Summary. Three smooth strains of urinary were grown in a chemostat under carbon-limited (C-lim) and magnesium-limited (Mg-lim) conditions over a range of dilution rates (D). Strain LP1674 was resistant to human serum under C-lim but became sensitive when grown under Mg-lim, the degree of sensitivity increasing as D increased. The transition to serum sensitivity was accompanied by loss of ability to produce extractable K1 antigen and a reduction in the amount of a 46k envelope polypeptide. C-lim cells of strain LP729 exhibited a delayed sensitive response to serum, the degree of lag in serum killing becoming less pronounced with increasing values of D; Mg-lim cells were more sensitive with little or no lag in serum killing. The degree of lag appeared to be directly related to the amount of the O side-chain sugar mannose associated with the lipopolysaccharide. C-lim and Mg-lim cultures of strain IP1395 were resistant to serum except when growing at near maximal rates. Although C-lim cultures contained more acidic polysaccharide than Mg-lim cells, transition to serum sensitivity did not appear to be related to exopolysaccharide production. Rapidly growing cells of strain LP1395 did, however, have lower lipopolysaccharide 0 side-chain sugar: core-sugar ratios than more slowly growing cells. With all three strains, changes in dilution rate and in the nature of the limiting nutrient were accompanied by changes in envelope protein composition.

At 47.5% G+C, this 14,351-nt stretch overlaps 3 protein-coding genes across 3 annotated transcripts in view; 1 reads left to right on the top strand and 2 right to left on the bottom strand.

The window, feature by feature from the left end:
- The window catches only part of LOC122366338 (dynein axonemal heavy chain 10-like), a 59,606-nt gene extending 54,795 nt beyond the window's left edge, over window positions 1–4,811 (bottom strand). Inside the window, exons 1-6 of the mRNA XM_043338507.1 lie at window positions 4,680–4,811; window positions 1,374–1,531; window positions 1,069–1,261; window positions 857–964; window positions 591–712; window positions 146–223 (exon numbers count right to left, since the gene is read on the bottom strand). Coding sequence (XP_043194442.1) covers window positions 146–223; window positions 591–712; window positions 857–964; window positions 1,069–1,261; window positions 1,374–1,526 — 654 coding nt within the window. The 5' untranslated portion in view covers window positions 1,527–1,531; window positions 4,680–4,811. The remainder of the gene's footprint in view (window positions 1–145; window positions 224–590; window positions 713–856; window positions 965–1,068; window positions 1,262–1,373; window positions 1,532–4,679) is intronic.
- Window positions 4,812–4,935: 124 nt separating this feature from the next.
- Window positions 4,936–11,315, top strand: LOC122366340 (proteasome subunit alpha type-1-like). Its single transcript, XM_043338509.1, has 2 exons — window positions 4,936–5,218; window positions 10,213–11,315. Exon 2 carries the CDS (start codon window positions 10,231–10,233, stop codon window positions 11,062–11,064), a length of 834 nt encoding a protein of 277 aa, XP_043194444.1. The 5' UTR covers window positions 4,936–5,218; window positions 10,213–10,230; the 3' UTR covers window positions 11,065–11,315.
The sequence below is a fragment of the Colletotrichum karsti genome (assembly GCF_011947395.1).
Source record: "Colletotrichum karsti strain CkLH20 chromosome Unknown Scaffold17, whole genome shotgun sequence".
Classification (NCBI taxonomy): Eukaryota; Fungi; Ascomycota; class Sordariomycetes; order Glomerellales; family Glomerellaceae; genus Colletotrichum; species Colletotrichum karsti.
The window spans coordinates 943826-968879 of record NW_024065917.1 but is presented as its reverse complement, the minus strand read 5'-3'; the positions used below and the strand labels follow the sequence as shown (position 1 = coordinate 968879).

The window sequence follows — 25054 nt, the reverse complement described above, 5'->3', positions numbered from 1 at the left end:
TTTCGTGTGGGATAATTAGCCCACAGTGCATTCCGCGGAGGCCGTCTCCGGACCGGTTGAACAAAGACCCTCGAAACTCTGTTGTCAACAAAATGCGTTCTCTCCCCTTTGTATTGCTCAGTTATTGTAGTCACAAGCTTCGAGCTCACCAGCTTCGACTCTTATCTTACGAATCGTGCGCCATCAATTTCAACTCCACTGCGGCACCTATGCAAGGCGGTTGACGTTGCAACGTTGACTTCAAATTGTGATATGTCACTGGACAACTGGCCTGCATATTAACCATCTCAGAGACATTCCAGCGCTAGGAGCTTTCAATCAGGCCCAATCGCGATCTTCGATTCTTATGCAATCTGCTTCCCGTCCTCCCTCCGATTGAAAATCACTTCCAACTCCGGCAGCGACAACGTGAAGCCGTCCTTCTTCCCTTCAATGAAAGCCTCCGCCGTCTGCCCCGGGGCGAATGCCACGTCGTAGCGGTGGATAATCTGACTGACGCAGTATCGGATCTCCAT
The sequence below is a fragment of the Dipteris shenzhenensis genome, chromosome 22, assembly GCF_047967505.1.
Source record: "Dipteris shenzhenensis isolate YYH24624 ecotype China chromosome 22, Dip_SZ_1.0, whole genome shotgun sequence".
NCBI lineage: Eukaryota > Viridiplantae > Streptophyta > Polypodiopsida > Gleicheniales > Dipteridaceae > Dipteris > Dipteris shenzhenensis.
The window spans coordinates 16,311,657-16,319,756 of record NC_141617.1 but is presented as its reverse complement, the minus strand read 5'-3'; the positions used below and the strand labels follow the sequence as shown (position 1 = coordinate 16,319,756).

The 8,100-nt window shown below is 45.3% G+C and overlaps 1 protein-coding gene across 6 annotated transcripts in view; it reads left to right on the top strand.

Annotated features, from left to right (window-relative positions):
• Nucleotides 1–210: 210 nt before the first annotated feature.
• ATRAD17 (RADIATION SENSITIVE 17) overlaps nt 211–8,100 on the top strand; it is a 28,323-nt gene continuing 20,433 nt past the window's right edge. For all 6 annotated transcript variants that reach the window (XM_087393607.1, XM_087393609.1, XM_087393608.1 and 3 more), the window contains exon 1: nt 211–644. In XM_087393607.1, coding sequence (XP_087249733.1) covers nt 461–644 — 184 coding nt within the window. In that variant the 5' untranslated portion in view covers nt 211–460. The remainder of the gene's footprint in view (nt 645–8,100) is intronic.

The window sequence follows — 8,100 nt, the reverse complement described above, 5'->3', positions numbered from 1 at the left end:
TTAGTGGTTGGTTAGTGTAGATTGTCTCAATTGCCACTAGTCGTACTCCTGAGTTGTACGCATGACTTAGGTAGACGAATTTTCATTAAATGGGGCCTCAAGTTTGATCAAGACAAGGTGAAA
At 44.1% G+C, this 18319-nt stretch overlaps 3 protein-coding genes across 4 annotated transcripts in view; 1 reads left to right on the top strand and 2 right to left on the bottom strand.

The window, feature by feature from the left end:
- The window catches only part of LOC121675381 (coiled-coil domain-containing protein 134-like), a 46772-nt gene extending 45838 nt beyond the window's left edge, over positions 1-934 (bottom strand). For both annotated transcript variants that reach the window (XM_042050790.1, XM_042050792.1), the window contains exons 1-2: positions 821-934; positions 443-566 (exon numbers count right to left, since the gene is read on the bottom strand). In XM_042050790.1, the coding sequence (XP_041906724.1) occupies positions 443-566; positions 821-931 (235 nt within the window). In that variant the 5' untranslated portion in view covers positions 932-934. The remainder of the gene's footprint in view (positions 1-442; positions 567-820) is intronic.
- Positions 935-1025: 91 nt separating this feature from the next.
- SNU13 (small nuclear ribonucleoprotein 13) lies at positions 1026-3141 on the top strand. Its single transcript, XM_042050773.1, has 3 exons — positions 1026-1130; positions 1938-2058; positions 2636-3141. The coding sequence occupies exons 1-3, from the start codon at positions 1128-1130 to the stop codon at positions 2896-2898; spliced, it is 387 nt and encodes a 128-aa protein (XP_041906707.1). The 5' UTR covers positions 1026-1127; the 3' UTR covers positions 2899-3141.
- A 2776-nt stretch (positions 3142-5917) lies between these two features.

This study demonstrates that many cell-surface changes occur in response to alterations in the growth environment and some of these may be correlated with changes in sensitivity to serum.


Article metrics loading...

Loading full text...

Full text loading...


Most cited this month Most Cited RSS feed

This is a required field
Please enter a valid email address
Approval was a Success
Invalid data
An Error Occurred
Approval was partially successful, following selected items could not be processed due to error